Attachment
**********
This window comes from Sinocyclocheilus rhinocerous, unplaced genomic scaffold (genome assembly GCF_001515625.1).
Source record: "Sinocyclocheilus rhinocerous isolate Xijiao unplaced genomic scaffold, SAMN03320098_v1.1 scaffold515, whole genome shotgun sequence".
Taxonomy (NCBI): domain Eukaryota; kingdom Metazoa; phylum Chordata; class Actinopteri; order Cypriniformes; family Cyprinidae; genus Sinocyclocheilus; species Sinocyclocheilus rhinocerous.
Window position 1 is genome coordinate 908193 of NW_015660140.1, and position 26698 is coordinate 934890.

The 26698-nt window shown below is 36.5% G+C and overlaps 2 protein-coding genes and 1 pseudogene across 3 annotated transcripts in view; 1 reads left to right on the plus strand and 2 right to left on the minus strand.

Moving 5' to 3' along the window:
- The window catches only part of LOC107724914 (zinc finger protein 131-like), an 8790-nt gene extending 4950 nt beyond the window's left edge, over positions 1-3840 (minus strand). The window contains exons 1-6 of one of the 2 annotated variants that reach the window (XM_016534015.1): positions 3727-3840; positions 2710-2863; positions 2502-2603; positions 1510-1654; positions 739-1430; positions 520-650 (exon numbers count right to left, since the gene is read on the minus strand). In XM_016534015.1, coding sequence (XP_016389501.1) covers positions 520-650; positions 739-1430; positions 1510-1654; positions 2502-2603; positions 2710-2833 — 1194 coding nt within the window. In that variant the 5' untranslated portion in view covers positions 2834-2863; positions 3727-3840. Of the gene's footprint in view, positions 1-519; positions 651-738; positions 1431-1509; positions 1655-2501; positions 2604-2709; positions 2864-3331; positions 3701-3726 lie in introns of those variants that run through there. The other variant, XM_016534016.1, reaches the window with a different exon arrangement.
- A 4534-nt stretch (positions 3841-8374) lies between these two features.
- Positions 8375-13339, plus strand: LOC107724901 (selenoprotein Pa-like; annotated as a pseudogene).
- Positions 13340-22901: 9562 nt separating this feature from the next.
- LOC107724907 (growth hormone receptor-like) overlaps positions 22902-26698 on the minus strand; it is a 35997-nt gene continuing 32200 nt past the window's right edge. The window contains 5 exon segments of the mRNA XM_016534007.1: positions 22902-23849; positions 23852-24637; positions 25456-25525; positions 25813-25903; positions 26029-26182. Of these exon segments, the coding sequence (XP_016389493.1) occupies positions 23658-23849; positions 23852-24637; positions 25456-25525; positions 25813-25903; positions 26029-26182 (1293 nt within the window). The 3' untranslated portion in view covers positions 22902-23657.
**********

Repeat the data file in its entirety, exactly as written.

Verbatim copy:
This window comes from Sinocyclocheilus rhinocerous, unplaced genomic scaffold (genome assembly GCF_001515625.1).
Source record: "Sinocyclocheilus rhinocerous isolate Xijiao unplaced genomic scaffold, SAMN03320098_v1.1 scaffold515, whole genome shotgun sequence".
Taxonomy (NCBI): domain Eukaryota; kingdom Metazoa; phylum Chordata; class Actinopteri; order Cypriniformes; family Cyprinidae; genus Sinocyclocheilus; species Sinocyclocheilus rhinocerous.
Window position 1 is genome coordinate 908193 of NW_015660140.1, and position 26698 is coordinate 934890.

The 26698-nt window shown below is 36.5% G+C and overlaps 2 protein-coding genes and 1 pseudogene across 3 annotated transcripts in view; 1 reads left to right on the plus strand and 2 right to left on the minus strand.

Moving 5' to 3' along the window:
- The window catches only part of LOC107724914 (zinc finger protein 131-like), an 8790-nt gene extending 4950 nt beyond the window's left edge, over positions 1-3840 (minus strand). The window contains exons 1-6 of one of the 2 annotated variants that reach the window (XM_016534015.1): positions 3727-3840; positions 2710-2863; positions 2502-2603; positions 1510-1654; positions 739-1430; positions 520-650 (exon numbers count right to left, since the gene is read on the minus strand). In XM_016534015.1, coding sequence (XP_016389501.1) covers positions 520-650; positions 739-1430; positions 1510-1654; positions 2502-2603; positions 2710-2833 — 1194 coding nt within the window. In that variant the 5' untranslated portion in view covers positions 2834-2863; positions 3727-3840. Of the gene's footprint in view, positions 1-519; positions 651-738; positions 1431-1509; positions 1655-2501; positions 2604-2709; positions 2864-3331; positions 3701-3726 lie in introns of those variants that run through there. The other variant, XM_016534016.1, reaches the window with a different exon arrangement.
- A 4534-nt stretch (positions 3841-8374) lies between these two features.
- Positions 8375-13339, plus strand: LOC107724901 (selenoprotein Pa-like; annotated as a pseudogene).
- Positions 13340-22901: 9562 nt separating this feature from the next.
- LOC107724907 (growth hormone receptor-like) overlaps positions 22902-26698 on the minus strand; it is a 35997-nt gene continuing 32200 nt past the window's right edge. The window contains 5 exon segments of the mRNA XM_016534007.1: positions 22902-23849; positions 23852-24637; positions 25456-25525; positions 25813-25903; positions 26029-26182. Of these exon segments, the coding sequence (XP_016389493.1) occupies positions 23658-23849; positions 23852-24637; positions 25456-25525; positions 25813-25903; positions 26029-26182 (1293 nt within the window). The 3' untranslated portion in view covers positions 22902-23657.